The Perfect Pic

One of the fun things about exploring a new world is learning from the pros. A couple of weeks ago we were in the test kitchen gathering items for what would be the day's photoshoot. I was delicately frosting the luscious chocolate ganache cupcakes and Linda was preparing the crowd-pleasing seared scallops that would go along side an elegant pile of mixed greens dressed in a meyer lemon vinaigrette when Mike Davis, photo editor, and John Givot, photo intern, walked into the kitchen. Mike wasn't technically participating in the shoot for the day, but he wanted to get John in on the action. The day's photographer would be none other than Martha Holmberg, editor of FOODday and Mix magazine. At times she escapes from her desk saturated with topic ideas, articles to review and edit, new products to test that will either pass or fail, and a general list of to-do's for both publications to spend time on another one of her many skills; food photography.

As the scallops were perfectly seared and I was slathering my fourth cupcake with ganache, Martha walked in ready to get moving with the shoot. Linda plated up the scallops with their golden brown edges and carefully piled a small bunch of mixed green leaves next to them. The two walk over to the far side of the photo studio and I quickly followed. Martha appeared to be getting frustrated with the outcome of her shots as she would 'click,' 'click,' 'click,' and then check her camera on what she had captured. There was just something she wanted - an angle, a lighting aspect, a focal point - that wasn't coming through as she expected. Just like clockwork, Mike and John walked back in. With an apple in one hand and lanyard-laced glasses, Mike gently stepped in, carefully positioned a white styrofoam square next to the plate and calmly began talking Martha through the shot. Over the past year, one thing that has caught my eye about the food world is the photography itself. Photography is something I've never understood, nor do I think I really have the patience for it, and because of that I respect it so much. How do photographers get that perfect shot? How do they know what the right lighting is, what the correct angle should be, and what focal point they want? We were all sort of mesmerized to hear his thought process outloud of what he's thinking in his mind when he's shooting. As the veteran photo editor was coaching the veteran magazine editor, John the intern decided to snap some shots of the scene.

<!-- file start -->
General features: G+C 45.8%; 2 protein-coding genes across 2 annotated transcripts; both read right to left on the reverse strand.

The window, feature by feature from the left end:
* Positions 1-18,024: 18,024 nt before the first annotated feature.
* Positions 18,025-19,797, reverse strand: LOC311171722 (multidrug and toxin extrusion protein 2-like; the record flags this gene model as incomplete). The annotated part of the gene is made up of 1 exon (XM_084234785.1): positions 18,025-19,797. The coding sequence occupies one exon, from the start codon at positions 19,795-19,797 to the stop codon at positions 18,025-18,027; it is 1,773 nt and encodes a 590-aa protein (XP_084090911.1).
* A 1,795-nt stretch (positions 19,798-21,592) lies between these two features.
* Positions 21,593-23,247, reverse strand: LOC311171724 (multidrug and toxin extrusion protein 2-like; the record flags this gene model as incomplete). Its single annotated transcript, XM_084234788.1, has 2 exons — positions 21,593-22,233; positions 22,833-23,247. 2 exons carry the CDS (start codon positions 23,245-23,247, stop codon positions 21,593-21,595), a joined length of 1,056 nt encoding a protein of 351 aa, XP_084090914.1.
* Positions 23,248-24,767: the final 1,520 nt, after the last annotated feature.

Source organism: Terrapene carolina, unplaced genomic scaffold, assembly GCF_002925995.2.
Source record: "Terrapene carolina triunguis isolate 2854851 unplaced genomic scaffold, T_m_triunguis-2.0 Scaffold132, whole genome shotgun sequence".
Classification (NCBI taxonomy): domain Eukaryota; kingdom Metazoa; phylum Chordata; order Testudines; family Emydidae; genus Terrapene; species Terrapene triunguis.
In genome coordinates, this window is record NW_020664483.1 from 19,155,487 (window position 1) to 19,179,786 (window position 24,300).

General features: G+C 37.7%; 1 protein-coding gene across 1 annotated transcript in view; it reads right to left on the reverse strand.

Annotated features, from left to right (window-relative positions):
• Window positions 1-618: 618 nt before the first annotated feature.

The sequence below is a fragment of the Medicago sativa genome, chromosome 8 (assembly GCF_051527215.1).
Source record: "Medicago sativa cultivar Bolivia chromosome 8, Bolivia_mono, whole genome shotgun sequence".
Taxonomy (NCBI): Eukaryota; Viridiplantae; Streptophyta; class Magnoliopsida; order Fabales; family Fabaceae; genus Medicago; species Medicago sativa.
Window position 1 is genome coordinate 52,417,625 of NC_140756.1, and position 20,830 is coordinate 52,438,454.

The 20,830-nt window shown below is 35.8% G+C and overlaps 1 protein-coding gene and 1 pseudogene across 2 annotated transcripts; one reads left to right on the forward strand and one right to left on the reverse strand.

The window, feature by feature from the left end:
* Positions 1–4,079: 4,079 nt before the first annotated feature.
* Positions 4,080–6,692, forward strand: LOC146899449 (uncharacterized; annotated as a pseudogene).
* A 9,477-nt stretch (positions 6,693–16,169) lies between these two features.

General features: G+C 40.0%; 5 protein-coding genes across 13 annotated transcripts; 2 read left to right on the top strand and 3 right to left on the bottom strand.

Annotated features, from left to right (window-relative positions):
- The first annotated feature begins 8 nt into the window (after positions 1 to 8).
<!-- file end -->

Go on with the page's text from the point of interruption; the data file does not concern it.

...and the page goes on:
photo by John Givot

As we moved on from the scallops, the delectable cupcakes were next. We first began by testing out some shots of me holding the cupcake; sort of an offering if you will. Again, the shots just weren't coming across as Martha had hoped (she assured me my cupcake holding skills were perfectly intact and that I wouldn't be fired). We then moved on to sitting the cupcake on the table. Mike had to depart by this time, but John hung around. He wasn't shy about trying his hand at teaching Martha a few tricks of the camera. It was one of those moments where the student had an opportunity to show his skills in the profession he hoped to grow in, and it was fun to watch. Martha was all ears and open to hearing his thoughts on tweaking the lighting this way or angling the cupcake that way.

A friend once told me that if you're really passionate about something, you're never truly an expert at it because you continue to have the drive to learn more about it. I think that day in the studio was a perfect example. After years of food magazine editing and being involved in food photography, Martha was still open to suggestions about getting that perfect picture. On the flip side, I saw Martha's willingness to listen to the intern as a way for him to grow and teach what he knew thus far in his education to someone who many would consider to be an expert in this field. And in the end it made an exciting learning experience for all of us.

If you are somewhat of an expert in what you do, make sure you nuture those around you who are trying to learn a little bit more. Yes, sometimes you're too busy and just want to get the task at hand done, but if the opportunity presents itself, teach. The outcome is you will have given a little extra spark to someone that may take them a bit further in their life's accomplishments, and at the same time, you'll reinforce the knowledge, expertise, and most importantly, passion you have within you.



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